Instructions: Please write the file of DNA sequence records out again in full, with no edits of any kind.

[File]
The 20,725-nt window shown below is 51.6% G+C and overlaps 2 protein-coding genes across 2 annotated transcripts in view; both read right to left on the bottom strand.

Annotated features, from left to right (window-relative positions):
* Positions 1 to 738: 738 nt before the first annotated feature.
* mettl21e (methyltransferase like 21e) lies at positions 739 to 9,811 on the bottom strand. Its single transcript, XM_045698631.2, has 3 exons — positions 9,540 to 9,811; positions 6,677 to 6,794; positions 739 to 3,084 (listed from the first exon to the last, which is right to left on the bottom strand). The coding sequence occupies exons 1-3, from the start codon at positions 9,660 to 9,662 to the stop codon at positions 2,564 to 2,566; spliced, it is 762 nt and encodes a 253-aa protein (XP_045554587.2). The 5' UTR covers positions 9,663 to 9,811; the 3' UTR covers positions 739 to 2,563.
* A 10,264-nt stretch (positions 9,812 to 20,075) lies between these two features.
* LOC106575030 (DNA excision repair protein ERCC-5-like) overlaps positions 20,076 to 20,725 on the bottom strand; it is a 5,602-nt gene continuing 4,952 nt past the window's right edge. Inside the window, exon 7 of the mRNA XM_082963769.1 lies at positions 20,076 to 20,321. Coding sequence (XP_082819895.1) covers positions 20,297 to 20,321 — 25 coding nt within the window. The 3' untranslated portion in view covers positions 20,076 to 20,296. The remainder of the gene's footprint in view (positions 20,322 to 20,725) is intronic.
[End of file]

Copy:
The 20,725-nt window shown below is 51.6% G+C and overlaps 2 protein-coding genes across 2 annotated transcripts in view; both read right to left on the bottom strand.

Annotated features, from left to right (window-relative positions):
* Positions 1 to 738: 738 nt before the first annotated feature.
* mettl21e (methyltransferase like 21e) lies at positions 739 to 9,811 on the bottom strand. Its single transcript, XM_045698631.2, has 3 exons — positions 9,540 to 9,811; positions 6,677 to 6,794; positions 739 to 3,084 (listed from the first exon to the last, which is right to left on the bottom strand). The coding sequence occupies exons 1-3, from the start codon at positions 9,660 to 9,662 to the stop codon at positions 2,564 to 2,566; spliced, it is 762 nt and encodes a 253-aa protein (XP_045554587.2). The 5' UTR covers positions 9,663 to 9,811; the 3' UTR covers positions 739 to 2,563.
* A 10,264-nt stretch (positions 9,812 to 20,075) lies between these two features.
* LOC106575030 (DNA excision repair protein ERCC-5-like) overlaps positions 20,076 to 20,725 on the bottom strand; it is a 5,602-nt gene continuing 4,952 nt past the window's right edge. Inside the window, exon 7 of the mRNA XM_082963769.1 lies at positions 20,076 to 20,321. Coding sequence (XP_082819895.1) covers positions 20,297 to 20,321 — 25 coding nt within the window. The 3' untranslated portion in view covers positions 20,076 to 20,296. The remainder of the gene's footprint in view (positions 20,322 to 20,725) is intronic.